Monday, April 04, 2005


Ghost blogging?

(Assisted by and cross-posted at the Liberal Avenger. Written - as is this entire blog - by Auguste. You'll see why I make this disclaimer soon enough.)

We're coming up on the ten-month anniversary of in its current form, and as of the time of this writing she's posted 1975 times, from this one (number 4, for some unexplained reason) to this one. For those of you playing at home, that's an average of 6.6 posts a day. That's a lot of posts. But this isn't a "see what I do for you" post - for one thing, I'm not exactly keeping up: I've only been averaging about 2 a day.

Of course, Malkin does this for a living. But the weird thing is, she keeps it up no matter what. For example, on September 8th, the day she was on her way to speak at Berkeley, she posted four times, including one in-depth post about Eric Muller. She then posted a wrap-up of the talk and a review of her schedule at two am pacific time, before posting again at 9:30 the next morning.

More recently, on Friday night, Malkin posted this at 7:28 pm, updating it afterwards when it turned out her first source was probably mistaken. The same night, she gave a talk in Washington, D.C.

Malkin once explained her prolificacy thus:
From the e-mailbox:
Is that really you posting at ungodly hours of the night?
Actually, ungodly hours of the morning. Yup, it's me. No gold-plated interns here at Malkin Central. Just me and my keyboard and my incurable insomnia. does a blogger good.
I don't think it's that simple.

Michelle's husband, Jesse Malkin, first met Michelle when they were students at Oberlin College. From Goldsea's not-exactly-flattering profile:
Jesse Malkin's first assignment for his new Filipino American reporter was collaborating on an article denouncing Oberlin's affirmative action program. Fellow students found the article offensive and showed their displeasure to Malkin & Company.
Jesse earned his PhD in economic policy analysis from the Rand Graduate School, with most of his study related to the economics of health care. Goldsea:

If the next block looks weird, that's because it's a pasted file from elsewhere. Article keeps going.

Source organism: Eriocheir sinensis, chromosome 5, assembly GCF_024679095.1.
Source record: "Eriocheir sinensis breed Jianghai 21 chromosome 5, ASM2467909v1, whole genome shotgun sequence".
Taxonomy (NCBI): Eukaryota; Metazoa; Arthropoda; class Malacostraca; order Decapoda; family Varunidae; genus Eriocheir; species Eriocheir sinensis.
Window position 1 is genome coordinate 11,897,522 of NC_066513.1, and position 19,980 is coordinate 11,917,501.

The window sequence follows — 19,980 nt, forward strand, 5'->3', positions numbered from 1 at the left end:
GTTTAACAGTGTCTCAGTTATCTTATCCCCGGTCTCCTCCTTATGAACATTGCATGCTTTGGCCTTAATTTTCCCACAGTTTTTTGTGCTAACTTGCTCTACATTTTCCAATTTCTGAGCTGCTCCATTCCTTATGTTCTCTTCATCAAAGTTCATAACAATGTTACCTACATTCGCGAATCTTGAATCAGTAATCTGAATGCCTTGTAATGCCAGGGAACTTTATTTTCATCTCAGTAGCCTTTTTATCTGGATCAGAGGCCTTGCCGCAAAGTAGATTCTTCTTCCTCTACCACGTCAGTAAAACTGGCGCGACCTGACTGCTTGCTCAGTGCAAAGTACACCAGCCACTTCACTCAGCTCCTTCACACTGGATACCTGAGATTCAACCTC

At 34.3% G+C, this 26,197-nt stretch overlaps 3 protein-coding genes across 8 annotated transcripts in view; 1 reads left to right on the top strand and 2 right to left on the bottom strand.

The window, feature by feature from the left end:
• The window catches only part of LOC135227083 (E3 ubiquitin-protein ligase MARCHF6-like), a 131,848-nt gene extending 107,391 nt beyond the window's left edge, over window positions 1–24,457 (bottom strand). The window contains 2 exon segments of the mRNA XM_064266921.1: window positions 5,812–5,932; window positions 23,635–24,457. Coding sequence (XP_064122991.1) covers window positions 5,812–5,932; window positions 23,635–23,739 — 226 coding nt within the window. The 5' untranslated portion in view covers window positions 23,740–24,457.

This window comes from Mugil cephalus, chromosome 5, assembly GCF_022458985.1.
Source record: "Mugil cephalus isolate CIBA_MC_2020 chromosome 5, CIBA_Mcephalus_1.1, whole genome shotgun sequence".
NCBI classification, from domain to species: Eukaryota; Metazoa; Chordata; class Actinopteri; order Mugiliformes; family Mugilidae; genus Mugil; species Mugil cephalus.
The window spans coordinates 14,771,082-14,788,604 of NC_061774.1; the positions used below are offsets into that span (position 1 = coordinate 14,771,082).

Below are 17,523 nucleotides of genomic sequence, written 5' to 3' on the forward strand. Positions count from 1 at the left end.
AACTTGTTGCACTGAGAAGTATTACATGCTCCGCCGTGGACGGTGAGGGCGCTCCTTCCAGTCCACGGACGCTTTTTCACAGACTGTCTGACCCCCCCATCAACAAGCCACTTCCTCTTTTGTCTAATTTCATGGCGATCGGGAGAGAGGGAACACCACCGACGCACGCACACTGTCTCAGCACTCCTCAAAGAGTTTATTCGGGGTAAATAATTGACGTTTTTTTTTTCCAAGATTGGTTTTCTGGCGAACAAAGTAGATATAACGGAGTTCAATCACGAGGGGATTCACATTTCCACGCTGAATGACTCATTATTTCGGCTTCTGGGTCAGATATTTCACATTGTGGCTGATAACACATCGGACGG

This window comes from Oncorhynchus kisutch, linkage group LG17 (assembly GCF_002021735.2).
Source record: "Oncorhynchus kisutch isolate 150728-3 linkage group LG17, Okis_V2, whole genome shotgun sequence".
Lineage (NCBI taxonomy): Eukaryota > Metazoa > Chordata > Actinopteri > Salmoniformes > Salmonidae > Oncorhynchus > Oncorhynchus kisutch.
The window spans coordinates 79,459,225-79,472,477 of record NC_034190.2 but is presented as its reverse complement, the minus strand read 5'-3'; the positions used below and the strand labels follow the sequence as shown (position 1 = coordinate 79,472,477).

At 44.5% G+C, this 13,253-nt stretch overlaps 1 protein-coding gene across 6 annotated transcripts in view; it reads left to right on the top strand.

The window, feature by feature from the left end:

His PhD thesis was The Postpartum Mandate: Estimated Costs and Benefits. That subject would be reprised in a paper Malkin later co-authored as a RAND consultant with three others titled Postpartum Length of Stay and Newborn Health: A Cost-Effectiveness Analysis. Essentially, it finds medical benefit in extended hospital stays for women who had given birth. Another of his co-authored papers is titled How Much Does Global Warming Matter? and subtitled, “What the world's population needs most are more lavatories and better sewage systems.”
Interestingly enough, the one area in which Michelle seems to straddle the line between liberal and conservative is health care. Here she admits that her health-care costs have risen dramatically, and here she actually uses the words "agree with Krugman" - that our health-care system is broken, particularly for the self-employed.
After my husband quit his job earlier this year (to become a full-time stay-at-home dad), we had a choice. We could either buy health insurance from his former employer through a program called COBRA at a cost of more than $1,000 per month(!) or we could go it alone in Maryland's individual market. Given our financial circumstances, that "choice" wasn't much of a choice at all. We had to go on our own.
Very admirable of Jesse to become a stay-at-home dad. But was that the only reason he quit?

James Capozzola from the Rittenhouse Review had a run-in with Jesse in November of 2003, in which Jesse defended his wife against something Jim wrote.
Michelle has nothing against immigrants per se and would be the first to acknowledge that many immigrants make positive contributions to our country. She does, however, think that immigration should occur in a controlled, legal manner--and is particularly concerned that people who enter this country not be known terrorists or criminals. She also believes that tolerance of high levels of illegal immigration depresses wages among poorly-skilled workers and is unfair to those who wait in line to come here legally.
Jesse, apparently, did this without Michelle's knowledge.

What is this adding up to? Well, let's add one more piece of evidence: The royal we. Here:
You remember the West Seattle High School anti-war
student assembly we blogged about last week.
No, we're not turning into Wonkette, but our friend
Spokane Spokesman-Review columnist Dave Oliviera has
an exclusive blog post...
Don't miss this hatchet job on our friends at
powerline by Jim Boyd...
Once is a typo, twice is a figure of speech, three times - plus all the other evidence - makes me ready to state my conclusions for the records:

Malkin not only has a "gold-plated intern", it's her husband. Or to put it another way, Jesse Malkin has a great deal of influence on Michelle's writing, even to the point of posting on her blog, probably on a regular basis. I think it's very possible that the books were cowritten as well; In Defense of Internment was written over a period of sixteen months, the last six (or so) of which Jesse was at home.

Don't misunderstand; Michelle is clearly very capable - she wouldn't be able to handle the media as well as she does if she weren't - and certainly is responsible for much of what is written in her name. But it seems clear that her husband is more deeply involved in her career than expected.

This is important because, for me, it calls into question Malkin's motivation. If her husband is a partner in punditry, where do Michelle's opinions end and Jesse's begin? And, in today's personality-driven politics, would even right-wingers be as willing to swallow this kind of thing from a white male PhD as from a photogenic minority woman?